I’ve been a bad blogger lately, but since I made a promise to myself when I started this blog that I would not make this just another ‘should’ in my life, I’m okay with it. I started a new job in January. Huge, positive life change. And I’ve found that a) I haven’t wanted to sit in front of a computer more than necessary and b) my reading has pretty much been reserved for weekends because I’ve been pretty tired during the week. Which means, I’ve only read 4 books since January. That’s a low number for me, but to be fair- one of those books was 784 pages long.
So- in the order I read them, here are my thoughts on the books that kept me company as winter (slowly) turned into spring. You’ll notice, the books are varied in style and topic. As my high school English teacher used to say- variety is the spice of life.
1) I went from a post-apocalyptic novel (The Bone Season) to a book about a young boy named Bit, who grows up in a decaying commune in New York State in the 1970s- Arcadia by Lauren Groff. Guess what, (spoiler alert), it got a little post-apocalyptic too, which I didn’t see coming. But in an entirely different and realistic way. Like- a world without bees, which may not be too far off in the future. And without the bees, we can kiss life as we know it goodbye. But I digress…
You see the entire book through Bit’s eyes. At the beginning, he’s a babe in arms. By the final page, he’s got a daughter of his own. I’ve always been a little fascinated with late 60’s/early 70’s counter culture, so that’s what attracted me to the book. What kept me engaged was Groff’s language. The lady can write. Such a great attention to detail and words that flow like honey. It’s also a very satisfying read, because it really does track this one boy/man’s life, and as he grows older, how we see his world changes as his perspective shifts. One thing I found odd at first is that the book is entirely void of quotation marks. But you know, once I got used to it, I hardly noticed. I’d definitely recommend this one.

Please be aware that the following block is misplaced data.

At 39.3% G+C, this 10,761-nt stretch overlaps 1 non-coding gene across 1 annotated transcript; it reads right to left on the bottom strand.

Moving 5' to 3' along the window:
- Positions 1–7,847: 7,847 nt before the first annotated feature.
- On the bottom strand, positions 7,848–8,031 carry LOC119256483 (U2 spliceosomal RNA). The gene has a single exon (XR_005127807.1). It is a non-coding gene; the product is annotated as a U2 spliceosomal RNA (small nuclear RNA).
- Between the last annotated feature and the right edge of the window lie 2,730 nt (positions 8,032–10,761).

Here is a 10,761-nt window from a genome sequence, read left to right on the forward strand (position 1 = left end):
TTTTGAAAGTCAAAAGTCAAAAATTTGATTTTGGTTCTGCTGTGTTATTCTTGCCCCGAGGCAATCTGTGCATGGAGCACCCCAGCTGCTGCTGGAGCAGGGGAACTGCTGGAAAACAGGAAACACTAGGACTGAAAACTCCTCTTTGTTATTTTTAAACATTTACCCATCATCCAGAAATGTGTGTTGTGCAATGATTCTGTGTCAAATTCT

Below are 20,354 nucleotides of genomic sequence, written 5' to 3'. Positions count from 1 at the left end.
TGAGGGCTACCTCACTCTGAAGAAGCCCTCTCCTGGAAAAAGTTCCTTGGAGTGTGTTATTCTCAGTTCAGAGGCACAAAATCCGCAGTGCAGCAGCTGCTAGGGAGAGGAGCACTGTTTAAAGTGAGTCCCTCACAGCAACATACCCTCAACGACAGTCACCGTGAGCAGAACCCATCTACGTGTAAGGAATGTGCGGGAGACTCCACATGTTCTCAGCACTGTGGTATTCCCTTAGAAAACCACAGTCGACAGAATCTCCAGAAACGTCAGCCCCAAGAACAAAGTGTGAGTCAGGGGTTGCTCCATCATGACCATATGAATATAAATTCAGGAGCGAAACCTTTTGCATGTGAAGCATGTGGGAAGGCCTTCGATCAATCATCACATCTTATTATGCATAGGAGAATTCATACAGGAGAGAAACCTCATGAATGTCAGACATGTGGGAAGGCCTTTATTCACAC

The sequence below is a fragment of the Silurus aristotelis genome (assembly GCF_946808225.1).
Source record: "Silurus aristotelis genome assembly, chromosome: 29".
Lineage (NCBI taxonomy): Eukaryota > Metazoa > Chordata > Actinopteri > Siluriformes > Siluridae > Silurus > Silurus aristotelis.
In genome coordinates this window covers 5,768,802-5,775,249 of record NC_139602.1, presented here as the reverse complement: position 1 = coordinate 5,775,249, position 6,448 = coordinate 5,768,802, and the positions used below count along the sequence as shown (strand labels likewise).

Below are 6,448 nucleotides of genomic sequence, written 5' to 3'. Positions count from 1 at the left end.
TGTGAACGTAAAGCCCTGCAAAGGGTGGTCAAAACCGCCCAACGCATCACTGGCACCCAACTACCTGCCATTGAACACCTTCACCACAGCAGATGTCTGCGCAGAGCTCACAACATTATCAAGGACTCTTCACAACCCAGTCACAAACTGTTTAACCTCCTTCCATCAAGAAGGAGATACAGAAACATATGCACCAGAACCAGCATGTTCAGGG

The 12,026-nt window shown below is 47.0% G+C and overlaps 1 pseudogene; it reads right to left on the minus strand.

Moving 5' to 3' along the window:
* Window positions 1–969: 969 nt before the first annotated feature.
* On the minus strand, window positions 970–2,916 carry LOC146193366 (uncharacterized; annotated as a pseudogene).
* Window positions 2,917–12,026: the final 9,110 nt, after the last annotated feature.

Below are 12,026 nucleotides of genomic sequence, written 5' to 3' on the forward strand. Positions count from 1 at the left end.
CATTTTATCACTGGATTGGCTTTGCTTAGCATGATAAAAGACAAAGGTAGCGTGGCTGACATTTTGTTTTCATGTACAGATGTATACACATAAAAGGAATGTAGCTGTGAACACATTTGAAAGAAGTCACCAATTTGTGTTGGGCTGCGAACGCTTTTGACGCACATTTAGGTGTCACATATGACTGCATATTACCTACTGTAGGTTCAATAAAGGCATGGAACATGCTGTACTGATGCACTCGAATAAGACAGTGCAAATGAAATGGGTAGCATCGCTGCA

2) Next off the shelf was Hyperbole and a Half by Allie Brosh. Brosh also runs a blog called Hyperbole and a Half where she tells stories from her life and illustrates them in MS Paint, to hilarious results. I first came across her work via the entry called Sneaky Hate Spiral, and it changed my life. I just might be Allie Brosh, but with cats instead of dogs. Late last year, Brosh put out a book that collects her “best” work and contains some new material too. If you like laughing- check out her blog. If you can’t stop laughing, go out and get her book. For all it’s hilarity, the thing that struck me the most is how poignant it can be. In the last couple years, Broch hasn’t been as active on her blog because she’s been dealing with some seriously shitty major depression. She writes/draws a lot about that in the book, and is willing to be so vulnerable and honest about how it feels to be depressed. For people who have never had to deal with mental health issues, I think it explains what it’s like really well. For people who have, I think you’ll relate. And even while she’s dealing with dark emotions, her work still manages to be funny, which is often the best way to get through to people.
3) Up next was the big one: The Goldfinch by Donna Tartt. I was on vacation, and that was my beach read, all 784 pages of it. Thankfully, I read it on my Kobo (which is still weird for me. I like “real” books). It took me about two months to read it, but it was the type of journey that could easily be stretched out like that. It’s the kind of book and story that you want to savor. It was on so many critic’s best of 2013 lists, I had to check it out. AND- I just saw that it won the Pulitzer prize for fiction. Well deserved!
Again, it’s the coming of age story of a young man (there seems to be a pattern here) who, on a day when he’s suspended from school, goes to an art gallery with his mom and is inside when a terrorist attack occurs. He’s one of very few survivors, and in a stupor of shock and concussion, sees a painting in the rubble and takes it as he evacuates the building all alone. This action sets off a series of events as he bounces around from one temporary home to another, and dreams of a young woman he met eyes with just before the blast went off. It’s the kind of book you can get lost in.
4) Finally, I needed my equivalent of brain candy: Missing You by Harlan Coben. When it comes to popular fiction, I gravitate to mystery/thrillers, and ever since my mom lent me a Coben novel to read while on (a different) vacation, I’ve read much of what he’s written. There are always many twists and turns in his novels, and I like that I never see the end coming. He also likes to rip things from the headlines. Missing You deals with catfishing- people pretending to be someone they are not on dating sites. Usually, catfishers are up to no good. In this book, they’re up to some very bad things. It was a quick, easy read and thoroughly enjoyable.
And now I’m reading The Name of the Wind by Patrick Rothfuss, lent to me by my book-buddy Jenette. She swears it’s the best fantasy novel ever written. Time will tell… but more on that next time.